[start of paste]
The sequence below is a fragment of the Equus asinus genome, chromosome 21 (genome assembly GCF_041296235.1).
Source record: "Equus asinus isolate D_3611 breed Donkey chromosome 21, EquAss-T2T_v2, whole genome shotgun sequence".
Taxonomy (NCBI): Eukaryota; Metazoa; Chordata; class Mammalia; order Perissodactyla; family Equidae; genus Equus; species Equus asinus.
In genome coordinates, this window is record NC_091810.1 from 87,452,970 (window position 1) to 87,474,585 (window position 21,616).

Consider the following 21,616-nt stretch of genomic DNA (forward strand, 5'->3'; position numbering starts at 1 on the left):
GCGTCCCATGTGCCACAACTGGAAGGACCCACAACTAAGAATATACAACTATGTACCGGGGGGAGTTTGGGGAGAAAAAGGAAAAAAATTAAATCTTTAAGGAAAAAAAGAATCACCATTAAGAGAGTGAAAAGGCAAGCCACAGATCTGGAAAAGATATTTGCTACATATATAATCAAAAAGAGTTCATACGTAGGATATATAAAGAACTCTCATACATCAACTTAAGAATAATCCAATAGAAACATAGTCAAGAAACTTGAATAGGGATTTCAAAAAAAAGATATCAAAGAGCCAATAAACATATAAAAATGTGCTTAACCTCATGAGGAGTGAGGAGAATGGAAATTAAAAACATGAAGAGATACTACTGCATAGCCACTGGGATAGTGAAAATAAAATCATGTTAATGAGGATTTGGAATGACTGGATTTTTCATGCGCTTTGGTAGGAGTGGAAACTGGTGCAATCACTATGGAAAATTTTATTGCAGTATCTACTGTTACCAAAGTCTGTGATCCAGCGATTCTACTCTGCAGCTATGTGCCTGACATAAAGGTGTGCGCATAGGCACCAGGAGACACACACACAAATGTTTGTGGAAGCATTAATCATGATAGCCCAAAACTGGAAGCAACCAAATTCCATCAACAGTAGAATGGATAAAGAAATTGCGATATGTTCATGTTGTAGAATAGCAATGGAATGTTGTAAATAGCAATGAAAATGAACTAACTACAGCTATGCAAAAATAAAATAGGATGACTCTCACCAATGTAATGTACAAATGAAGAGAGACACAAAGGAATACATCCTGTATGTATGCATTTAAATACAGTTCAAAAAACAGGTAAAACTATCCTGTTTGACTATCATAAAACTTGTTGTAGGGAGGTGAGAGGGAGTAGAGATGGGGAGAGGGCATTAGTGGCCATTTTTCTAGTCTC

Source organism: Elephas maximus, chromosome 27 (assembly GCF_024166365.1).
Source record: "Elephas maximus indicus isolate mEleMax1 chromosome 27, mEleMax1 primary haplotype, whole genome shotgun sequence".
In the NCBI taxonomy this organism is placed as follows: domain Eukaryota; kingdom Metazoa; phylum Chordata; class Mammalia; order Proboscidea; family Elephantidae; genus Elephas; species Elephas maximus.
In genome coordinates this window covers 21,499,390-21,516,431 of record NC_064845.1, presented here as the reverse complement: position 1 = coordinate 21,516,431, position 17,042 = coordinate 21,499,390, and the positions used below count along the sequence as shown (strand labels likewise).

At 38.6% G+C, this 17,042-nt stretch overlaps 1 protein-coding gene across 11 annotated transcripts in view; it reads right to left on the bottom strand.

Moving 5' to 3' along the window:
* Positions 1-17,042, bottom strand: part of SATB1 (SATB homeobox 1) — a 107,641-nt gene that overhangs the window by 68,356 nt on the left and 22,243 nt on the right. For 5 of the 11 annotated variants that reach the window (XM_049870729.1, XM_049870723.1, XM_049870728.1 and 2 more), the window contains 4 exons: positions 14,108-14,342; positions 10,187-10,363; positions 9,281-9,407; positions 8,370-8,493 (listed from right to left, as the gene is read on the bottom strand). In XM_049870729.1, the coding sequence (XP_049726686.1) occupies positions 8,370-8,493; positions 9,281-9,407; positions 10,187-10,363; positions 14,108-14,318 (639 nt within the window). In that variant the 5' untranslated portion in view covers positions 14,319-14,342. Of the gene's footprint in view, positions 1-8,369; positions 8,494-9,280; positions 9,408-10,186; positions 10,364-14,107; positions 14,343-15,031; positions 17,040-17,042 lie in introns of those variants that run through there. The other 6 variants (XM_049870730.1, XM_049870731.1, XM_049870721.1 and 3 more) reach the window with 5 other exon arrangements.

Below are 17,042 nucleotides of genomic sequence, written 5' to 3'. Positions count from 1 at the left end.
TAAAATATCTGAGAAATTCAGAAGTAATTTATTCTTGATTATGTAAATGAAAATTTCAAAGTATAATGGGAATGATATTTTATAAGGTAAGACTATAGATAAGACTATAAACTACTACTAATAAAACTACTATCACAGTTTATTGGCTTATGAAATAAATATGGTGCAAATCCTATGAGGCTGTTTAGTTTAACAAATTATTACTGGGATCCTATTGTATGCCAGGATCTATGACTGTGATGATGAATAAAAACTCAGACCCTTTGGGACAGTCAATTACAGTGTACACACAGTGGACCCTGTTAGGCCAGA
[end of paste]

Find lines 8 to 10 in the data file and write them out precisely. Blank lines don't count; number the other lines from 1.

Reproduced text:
Source record: "Elephas maximus indicus isolate mEleMax1 chromosome 27, mEleMax1 primary haplotype, whole genome shotgun sequence".
In the NCBI taxonomy this organism is placed as follows: domain Eukaryota; kingdom Metazoa; phylum Chordata; class Mammalia; order Proboscidea; family Elephantidae; genus Elephas; species Elephas maximus.
In genome coordinates this window covers 21,499,390-21,516,431 of record NC_064845.1, presented here as the reverse complement: position 1 = coordinate 21,516,431, position 17,042 = coordinate 21,499,390, and the positions used below count along the sequence as shown (strand labels likewise).